Italian tennis star Matteo Berrettini has told Eurosport about life in quarantine ahead of the Australian Open, revealing that he has been separated from his girlfriend despite staying in the same hotel.
Due to the Australian government's strict Covid-19 rules - which have resulted in no positive tests within the community in the last three weeks - players were forced to self-isolate for 14 days upon arriving in the country.
Roughly 500 players are now set to emerge from quarantine just six days ahead of the main event, with exhibition tournaments already underway in Adelaide.
And while Berrettini appreciates the requirement for such restrictions, he admitted there have been a few complications with his living situation.
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"The only complicated thing for me is that Ajla (Tomljanovic – his girlfriend) is six floors below me but despite the negative tests and everything, we’re not allowed to see each other," he told Eurosport. "The good thing is that once we’ve passed this process, you are in fact free. On Sunday, my 14 days will end and then it’s normal life; the restaurants are open, you can go for walks.
"Now we can go out but only when we are authorised to do so. That is either for when we’re training on court or in the gym. If I open the door to my room now, the security will tell me to go back inside. But in the end, it’s okay; it could be worse."
Given the exceptional circumstances and the need to train, players were allowed outside of their rooms to practice for five hours a day, and Berrettini has taken advantage of that to get ready for the first Grand Slam of the year.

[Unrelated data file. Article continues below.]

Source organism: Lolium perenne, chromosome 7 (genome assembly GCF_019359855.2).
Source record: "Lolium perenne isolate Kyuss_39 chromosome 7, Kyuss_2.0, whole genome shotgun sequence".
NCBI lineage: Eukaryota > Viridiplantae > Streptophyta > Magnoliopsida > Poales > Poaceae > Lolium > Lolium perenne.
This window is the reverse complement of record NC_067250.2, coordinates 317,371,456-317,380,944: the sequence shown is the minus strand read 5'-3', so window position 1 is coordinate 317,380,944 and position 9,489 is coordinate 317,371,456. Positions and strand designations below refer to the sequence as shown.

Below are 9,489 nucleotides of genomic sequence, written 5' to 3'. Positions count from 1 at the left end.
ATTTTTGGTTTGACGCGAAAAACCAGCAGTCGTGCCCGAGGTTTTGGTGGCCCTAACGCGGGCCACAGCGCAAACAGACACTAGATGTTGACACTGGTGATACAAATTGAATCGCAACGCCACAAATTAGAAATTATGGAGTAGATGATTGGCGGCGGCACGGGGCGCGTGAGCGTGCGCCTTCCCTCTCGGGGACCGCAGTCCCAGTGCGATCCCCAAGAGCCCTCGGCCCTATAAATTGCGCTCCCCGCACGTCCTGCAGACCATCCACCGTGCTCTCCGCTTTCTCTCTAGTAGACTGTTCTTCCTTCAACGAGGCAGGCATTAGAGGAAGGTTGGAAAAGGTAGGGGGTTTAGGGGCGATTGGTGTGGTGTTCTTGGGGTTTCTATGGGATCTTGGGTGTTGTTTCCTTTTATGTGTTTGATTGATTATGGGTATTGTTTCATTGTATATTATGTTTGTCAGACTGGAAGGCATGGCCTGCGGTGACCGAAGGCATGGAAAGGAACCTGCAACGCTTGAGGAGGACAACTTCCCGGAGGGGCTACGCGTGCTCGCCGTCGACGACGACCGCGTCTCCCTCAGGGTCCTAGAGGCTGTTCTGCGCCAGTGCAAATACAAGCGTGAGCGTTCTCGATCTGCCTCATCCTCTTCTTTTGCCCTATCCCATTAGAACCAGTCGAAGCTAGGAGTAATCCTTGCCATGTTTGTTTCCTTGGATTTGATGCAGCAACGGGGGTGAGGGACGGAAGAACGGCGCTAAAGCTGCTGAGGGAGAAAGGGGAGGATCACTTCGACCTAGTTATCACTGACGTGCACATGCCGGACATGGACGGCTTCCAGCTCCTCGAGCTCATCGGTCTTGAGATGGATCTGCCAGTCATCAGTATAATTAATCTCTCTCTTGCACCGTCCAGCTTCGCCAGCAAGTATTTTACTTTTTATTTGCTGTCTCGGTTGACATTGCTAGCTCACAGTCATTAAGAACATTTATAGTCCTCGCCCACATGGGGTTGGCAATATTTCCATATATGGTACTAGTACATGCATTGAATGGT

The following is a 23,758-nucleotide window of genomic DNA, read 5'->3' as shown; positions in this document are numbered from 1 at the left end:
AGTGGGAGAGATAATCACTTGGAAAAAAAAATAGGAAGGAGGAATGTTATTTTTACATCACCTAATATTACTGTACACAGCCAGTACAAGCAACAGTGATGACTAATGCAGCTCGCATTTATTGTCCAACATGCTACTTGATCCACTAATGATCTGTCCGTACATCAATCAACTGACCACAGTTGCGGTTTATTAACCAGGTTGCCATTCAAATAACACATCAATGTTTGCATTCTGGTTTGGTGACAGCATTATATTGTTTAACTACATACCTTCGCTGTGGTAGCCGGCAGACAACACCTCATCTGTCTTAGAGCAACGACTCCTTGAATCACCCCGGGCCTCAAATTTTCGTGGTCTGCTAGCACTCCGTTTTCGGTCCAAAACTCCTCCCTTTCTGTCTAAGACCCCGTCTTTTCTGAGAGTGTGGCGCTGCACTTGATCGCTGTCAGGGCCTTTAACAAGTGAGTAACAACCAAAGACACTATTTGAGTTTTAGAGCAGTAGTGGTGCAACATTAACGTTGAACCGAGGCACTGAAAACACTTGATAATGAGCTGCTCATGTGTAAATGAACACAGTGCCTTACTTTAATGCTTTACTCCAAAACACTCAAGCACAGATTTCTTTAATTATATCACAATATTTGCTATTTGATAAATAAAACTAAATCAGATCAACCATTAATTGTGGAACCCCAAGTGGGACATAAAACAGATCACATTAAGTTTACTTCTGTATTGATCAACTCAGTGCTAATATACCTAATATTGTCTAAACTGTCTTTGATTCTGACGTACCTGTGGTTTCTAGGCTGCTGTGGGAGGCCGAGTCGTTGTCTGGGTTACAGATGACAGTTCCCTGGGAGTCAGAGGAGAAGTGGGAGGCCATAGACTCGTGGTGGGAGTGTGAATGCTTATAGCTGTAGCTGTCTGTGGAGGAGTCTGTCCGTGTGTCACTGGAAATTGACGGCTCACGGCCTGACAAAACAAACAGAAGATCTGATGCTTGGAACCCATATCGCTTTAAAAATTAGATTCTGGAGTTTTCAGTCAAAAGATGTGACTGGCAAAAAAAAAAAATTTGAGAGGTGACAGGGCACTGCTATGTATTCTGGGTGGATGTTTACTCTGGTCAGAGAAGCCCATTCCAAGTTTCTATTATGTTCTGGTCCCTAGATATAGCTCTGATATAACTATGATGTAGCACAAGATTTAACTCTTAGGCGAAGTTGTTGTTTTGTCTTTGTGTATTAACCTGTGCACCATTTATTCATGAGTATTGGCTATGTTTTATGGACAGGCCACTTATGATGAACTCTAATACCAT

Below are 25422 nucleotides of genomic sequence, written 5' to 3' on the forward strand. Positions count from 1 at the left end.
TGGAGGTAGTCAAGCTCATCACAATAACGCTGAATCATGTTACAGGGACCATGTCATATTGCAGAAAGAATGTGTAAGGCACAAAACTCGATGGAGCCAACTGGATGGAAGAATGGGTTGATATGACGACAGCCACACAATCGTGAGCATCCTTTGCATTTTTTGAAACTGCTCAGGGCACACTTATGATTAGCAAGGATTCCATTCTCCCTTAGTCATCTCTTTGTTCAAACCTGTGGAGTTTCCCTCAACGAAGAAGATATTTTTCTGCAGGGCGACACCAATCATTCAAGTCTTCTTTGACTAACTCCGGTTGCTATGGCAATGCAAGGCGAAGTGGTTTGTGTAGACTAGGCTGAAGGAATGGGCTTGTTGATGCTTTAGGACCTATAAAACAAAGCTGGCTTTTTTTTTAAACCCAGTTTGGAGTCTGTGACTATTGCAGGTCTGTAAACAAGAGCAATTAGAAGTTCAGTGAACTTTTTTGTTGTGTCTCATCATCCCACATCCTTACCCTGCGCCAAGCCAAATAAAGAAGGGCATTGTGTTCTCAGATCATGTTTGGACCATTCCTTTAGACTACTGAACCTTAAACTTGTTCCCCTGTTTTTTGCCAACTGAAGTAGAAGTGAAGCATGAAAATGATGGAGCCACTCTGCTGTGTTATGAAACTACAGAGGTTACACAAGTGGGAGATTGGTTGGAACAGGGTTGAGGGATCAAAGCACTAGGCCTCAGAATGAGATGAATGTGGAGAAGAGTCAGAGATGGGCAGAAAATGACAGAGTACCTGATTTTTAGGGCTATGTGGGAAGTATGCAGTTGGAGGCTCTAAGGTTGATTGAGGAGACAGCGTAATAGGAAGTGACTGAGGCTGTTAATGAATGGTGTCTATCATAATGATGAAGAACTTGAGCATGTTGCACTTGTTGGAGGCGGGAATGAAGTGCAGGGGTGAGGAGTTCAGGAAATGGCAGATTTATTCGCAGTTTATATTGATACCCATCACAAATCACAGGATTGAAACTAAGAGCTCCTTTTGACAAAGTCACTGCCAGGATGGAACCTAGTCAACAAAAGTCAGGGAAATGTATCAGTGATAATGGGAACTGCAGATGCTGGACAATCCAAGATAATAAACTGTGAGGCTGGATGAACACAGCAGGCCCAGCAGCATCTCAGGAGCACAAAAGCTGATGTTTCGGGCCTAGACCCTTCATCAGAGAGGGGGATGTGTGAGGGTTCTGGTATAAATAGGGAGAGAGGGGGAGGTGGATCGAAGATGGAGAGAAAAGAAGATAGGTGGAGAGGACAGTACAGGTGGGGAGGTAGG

"I’ve managed to go out every day with my coach," he added. "I am able to train here in my room on the exercise bike in the morning, then two hours on court in the afternoon, and as I say, I’ve made sure it’s all intense.
"I trained well and the quality of training was good with high intensity. I feel good."
Fans will be permitted at the Australian Open - albeit with some zonal restrictions - and Berrettini says that the idea of returning to play in front of supporters for the first time in almost 12 months helped him get through a difficult period in quarantine.
"The roar is just something I missed," he said.
"At the US Open it was very strange, especially for a tournament that is usually very loud. To me personally, the fans are something that charges me. Even in Rome, when I lost pretty badly against Fabio Fognini, hearing the crowds roaring on the central court, seeing all the people there waiting and cheering for you, is something unique, something that for me makes all the difference at the end of the day.
The thought of experiencing a normal tournament, with spectators, helps you. In short, I faced it thinking, now I’ll hold on because then it’ll be better.
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